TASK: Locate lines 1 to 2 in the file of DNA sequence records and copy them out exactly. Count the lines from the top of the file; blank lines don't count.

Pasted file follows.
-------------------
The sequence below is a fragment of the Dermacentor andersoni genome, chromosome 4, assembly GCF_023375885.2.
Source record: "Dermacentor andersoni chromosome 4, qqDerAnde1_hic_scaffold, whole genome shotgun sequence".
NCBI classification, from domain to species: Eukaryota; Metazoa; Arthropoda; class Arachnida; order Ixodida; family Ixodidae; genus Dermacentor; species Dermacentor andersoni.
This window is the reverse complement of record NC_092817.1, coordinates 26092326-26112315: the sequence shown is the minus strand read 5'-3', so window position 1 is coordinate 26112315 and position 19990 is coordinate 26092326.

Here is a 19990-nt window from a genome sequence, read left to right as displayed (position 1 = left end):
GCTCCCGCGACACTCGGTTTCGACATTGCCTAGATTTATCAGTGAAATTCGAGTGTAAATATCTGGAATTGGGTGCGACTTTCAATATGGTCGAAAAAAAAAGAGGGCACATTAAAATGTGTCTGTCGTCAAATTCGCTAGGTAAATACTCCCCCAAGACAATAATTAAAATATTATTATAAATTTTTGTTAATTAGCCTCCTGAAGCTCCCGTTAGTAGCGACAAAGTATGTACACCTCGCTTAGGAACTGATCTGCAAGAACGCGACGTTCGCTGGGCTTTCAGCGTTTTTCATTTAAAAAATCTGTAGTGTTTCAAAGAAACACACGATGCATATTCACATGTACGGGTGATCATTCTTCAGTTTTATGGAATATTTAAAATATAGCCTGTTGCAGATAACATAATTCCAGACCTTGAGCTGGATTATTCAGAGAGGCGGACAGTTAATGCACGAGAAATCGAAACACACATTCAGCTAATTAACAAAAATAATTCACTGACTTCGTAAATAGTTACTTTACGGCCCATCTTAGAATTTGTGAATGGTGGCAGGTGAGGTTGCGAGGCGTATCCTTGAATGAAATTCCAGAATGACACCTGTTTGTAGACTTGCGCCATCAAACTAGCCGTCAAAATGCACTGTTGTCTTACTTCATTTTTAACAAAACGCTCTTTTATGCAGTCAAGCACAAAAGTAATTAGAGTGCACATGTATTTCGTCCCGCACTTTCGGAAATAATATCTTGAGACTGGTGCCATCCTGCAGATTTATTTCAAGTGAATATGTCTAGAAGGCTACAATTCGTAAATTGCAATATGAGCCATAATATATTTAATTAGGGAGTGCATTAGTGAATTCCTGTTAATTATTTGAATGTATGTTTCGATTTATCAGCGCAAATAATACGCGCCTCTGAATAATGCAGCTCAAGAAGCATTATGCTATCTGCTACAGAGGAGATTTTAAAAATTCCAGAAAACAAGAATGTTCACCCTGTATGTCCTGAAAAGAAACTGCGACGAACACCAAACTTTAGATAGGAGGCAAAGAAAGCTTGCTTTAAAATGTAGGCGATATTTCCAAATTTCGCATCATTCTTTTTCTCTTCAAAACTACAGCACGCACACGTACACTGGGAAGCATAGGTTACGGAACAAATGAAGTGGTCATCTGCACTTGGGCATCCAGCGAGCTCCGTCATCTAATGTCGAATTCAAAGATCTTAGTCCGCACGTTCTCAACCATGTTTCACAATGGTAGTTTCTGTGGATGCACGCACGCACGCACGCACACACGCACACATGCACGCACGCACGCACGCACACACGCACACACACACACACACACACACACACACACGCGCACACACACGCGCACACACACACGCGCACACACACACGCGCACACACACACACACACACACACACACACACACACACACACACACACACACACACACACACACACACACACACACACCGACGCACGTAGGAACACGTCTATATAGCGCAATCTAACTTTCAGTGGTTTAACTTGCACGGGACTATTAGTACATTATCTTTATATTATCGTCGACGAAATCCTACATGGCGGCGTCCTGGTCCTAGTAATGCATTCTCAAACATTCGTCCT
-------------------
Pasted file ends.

The sequence below is a fragment of the Dermacentor andersoni genome, chromosome 4, assembly GCF_023375885.2.
Source record: "Dermacentor andersoni chromosome 4, qqDerAnde1_hic_scaffold, whole genome shotgun sequence".